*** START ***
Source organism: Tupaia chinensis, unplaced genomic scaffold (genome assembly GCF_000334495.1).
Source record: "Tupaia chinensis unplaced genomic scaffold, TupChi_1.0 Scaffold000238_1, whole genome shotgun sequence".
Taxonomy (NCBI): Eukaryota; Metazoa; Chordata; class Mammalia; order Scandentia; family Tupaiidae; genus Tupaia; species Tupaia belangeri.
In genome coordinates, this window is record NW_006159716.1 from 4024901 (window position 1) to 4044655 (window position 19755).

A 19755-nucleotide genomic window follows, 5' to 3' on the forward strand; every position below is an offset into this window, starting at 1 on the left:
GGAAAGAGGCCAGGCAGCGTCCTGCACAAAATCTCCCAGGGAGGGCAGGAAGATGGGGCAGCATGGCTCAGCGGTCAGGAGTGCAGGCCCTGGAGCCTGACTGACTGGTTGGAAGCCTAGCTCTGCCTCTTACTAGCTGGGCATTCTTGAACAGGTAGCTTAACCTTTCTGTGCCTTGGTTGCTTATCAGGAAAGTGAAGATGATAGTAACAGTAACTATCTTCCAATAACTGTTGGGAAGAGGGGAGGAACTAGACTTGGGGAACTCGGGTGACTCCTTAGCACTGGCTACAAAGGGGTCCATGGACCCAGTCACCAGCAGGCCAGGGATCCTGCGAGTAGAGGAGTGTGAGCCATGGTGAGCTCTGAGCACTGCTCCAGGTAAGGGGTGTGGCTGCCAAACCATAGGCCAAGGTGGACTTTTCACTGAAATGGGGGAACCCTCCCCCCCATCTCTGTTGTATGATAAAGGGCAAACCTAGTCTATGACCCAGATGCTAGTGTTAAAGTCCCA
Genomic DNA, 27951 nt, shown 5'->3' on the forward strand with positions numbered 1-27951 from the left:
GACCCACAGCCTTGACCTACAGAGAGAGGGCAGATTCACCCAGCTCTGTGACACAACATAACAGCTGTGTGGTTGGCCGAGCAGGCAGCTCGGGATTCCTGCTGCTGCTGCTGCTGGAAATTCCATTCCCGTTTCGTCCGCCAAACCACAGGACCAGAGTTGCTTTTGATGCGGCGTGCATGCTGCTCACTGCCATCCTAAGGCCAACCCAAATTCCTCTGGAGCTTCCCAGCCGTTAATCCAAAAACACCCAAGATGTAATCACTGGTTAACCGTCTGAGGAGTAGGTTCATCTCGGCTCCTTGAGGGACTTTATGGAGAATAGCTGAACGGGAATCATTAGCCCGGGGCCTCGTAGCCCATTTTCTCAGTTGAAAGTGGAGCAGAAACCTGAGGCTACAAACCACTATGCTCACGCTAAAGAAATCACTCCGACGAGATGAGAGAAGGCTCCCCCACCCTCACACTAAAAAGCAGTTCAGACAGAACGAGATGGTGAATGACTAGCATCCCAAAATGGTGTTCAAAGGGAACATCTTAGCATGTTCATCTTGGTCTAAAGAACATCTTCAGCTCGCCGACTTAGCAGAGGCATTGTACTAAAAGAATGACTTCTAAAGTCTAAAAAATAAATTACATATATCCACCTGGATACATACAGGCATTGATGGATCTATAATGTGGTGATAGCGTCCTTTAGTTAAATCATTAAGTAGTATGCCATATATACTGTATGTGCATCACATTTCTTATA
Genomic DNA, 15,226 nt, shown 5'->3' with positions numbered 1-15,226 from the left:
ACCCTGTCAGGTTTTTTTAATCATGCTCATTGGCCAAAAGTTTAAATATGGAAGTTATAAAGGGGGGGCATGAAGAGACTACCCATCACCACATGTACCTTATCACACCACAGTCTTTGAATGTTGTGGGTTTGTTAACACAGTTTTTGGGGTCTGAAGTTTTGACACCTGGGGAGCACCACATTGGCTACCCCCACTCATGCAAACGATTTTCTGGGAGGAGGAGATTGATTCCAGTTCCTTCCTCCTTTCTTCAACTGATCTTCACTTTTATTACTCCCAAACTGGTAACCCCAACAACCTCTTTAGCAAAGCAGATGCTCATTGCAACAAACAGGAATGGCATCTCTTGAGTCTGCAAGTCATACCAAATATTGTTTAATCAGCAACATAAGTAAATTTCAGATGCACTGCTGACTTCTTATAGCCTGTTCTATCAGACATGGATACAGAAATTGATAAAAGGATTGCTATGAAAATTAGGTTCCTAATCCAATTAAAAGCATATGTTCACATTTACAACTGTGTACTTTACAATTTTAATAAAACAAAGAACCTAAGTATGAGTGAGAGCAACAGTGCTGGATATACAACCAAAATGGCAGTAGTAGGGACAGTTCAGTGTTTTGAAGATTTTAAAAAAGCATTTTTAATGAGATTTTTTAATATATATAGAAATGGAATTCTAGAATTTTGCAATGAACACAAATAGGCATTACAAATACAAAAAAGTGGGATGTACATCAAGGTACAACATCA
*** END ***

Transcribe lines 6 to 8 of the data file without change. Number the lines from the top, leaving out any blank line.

GGAAAGAGGCCAGGCAGCGTCCTGCACAAAATCTCCCAGGGAGGGCAGGAAGATGGGGCAGCATGGCTCAGCGGTCAGGAGTGCAGGCCCTGGAGCCTGACTGACTGGTTGGAAGCCTAGCTCTGCCTCTTACTAGCTGGGCATTCTTGAACAGGTAGCTTAACCTTTCTGTGCCTTGGTTGCTTATCAGGAAAGTGAAGATGATAGTAACAGTAACTATCTTCCAATAACTGTTGGGAAGAGGGGAGGAACTAGACTTGGGGAACTCGGGTGACTCCTTAGCACTGGCTACAAAGGGGTCCATGGACCCAGTCACCAGCAGGCCAGGGATCCTGCGAGTAGAGGAGTGTGAGCCATGGTGAGCTCTGAGCACTGCTCCAGGTAAGGGGTGTGGCTGCCAAACCATAGGCCAAGGTGGACTTTTCACTGAAATGGGGGAACCCTCCCCCCCATCTCTGTTGTATGATAAAGGGCAAACCTAGTCTATGACCCAGATGCTAGTGTTAAAGTCCCA
Genomic DNA, 27951 nt, shown 5'->3' on the forward strand with positions numbered 1-27951 from the left:
GACCCACAGCCTTGACCTACAGAGAGAGGGCAGATTCACCCAGCTCTGTGACACAACATAACAGCTGTGTGGTTGGCCGAGCAGGCAGCTCGGGATTCCTGCTGCTGCTGCTGCTGGAAATTCCATTCCCGTTTCGTCCGCCAAACCACAGGACCAGAGTTGCTTTTGATGCGGCGTGCATGCTGCTCACTGCCATCCTAAGGCCAACCCAAATTCCTCTGGAGCTTCCCAGCCGTTAATCCAAAAACACCCAAGATGTAATCACTGGTTAACCGTCTGAGGAGTAGGTTCATCTCGGCTCCTTGAGGGACTTTATGGAGAATAGCTGAACGGGAATCATTAGCCCGGGGCCTCGTAGCCCATTTTCTCAGTTGAAAGTGGAGCAGAAACCTGAGGCTACAAACCACTATGCTCACGCTAAAGAAATCACTCCGACGAGATGAGAGAAGGCTCCCCCACCCTCACACTAAAAAGCAGTTCAGACAGAACGAGATGGTGAATGACTAGCATCCCAAAATGGTGTTCAAAGGGAACATCTTAGCATGTTCATCTTGGTCTAAAGAACATCTTCAGCTCGCCGACTTAGCAGAGGCATTGTACTAAAAGAATGACTTCTAAAGTCTAAAAAATAAATTACATATATCCACCTGGATACATACAGGCATTGATGGATCTATAATGTGGTGATAGCGTCCTTTAGTTAAATCATTAAGTAGTATGCCATATATACTGTATGTGCATCACATTTCTTATA